Many such attempts to broker lived encounters with ‘the other’ have happened across time and cultures. Examples range from student exchange programmes, town twinning and comparative religious studies (especially where young people from different religious backgrounds get to talk to each other in mutually respectful contexts). Extremism, be it of the little-Englander variety or Wahhabism can be challenged through these and other processes. These methods rely on playing the long-game. But, even in face of apparently hardening attitudes and divisions in our societies, this is a game worth playing.

To make deep transformations at a cultural, generational level what matters is how we enable our young people to see beyond the comforting certainties of simplistic narrative. To support them in a way that nurtures the skills and courage necessary to make their way in the world without seeking safety in simplistic dualisms and enacting the prejudices that flow from those beliefs.

This is a Great Work that would make us Ancestors our children could be proud of.



Smells like Queer Spirit

Being the parent of two teenage humans can often prove to be quite thought provoking in terms of trying to articulate what I actually “believe” in terms of my own metaphysics. My eldest helpful summarised my spiritual path as being “some sort of weird druid, meditation thing”. Credit where credit is due, that’s probably not far off!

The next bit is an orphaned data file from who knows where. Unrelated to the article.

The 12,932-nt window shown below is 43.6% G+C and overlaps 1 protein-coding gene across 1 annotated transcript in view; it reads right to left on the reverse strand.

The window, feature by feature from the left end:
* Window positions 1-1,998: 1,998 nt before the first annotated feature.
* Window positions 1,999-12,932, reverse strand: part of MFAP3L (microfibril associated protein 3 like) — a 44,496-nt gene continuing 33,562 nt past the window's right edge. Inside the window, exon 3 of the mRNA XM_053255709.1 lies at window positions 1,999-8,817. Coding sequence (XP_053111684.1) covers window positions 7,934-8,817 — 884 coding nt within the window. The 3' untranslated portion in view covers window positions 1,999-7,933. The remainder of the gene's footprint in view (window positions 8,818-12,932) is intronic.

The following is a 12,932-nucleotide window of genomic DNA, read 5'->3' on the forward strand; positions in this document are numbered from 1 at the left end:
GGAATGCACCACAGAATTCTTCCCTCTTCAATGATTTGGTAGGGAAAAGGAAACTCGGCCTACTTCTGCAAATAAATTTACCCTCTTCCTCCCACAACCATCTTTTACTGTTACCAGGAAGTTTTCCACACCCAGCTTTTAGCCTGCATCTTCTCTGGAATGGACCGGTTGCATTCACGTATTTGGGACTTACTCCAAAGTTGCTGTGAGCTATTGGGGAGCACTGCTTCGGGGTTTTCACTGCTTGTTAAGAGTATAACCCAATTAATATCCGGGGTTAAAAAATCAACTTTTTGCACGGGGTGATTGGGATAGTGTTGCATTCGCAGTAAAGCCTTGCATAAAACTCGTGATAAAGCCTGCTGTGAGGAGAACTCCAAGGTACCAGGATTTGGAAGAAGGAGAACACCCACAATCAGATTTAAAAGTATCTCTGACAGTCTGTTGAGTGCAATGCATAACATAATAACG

While I have had some past attempts at spiritual brand loyalty, they have often ended in consumer dissatisfaction. My path has always been a blurry one, a fuzzy inexact ramble along a path that is much more about exploration and the privilege of travelling with some rather excellent companions. I can understand why others like certainty, and given the current scary state of the UK, I can appreciate why such apparently vague, postmodern and Queer perspectives don’t appear to be muscular enough to confront our current difficulties. But hey! It’s not my fault, I blame Magic.

Queerness and Magic are a bit of a chicken and egg thing. It’s hard to know whether Magic’s strange ways are innately attractive to the fey, liminal shape-shifters within a culture or whether it makes the curious even Queerer; as a lover of strange loops and circularities I’ll take both ☺

rainbow loop

Queer loop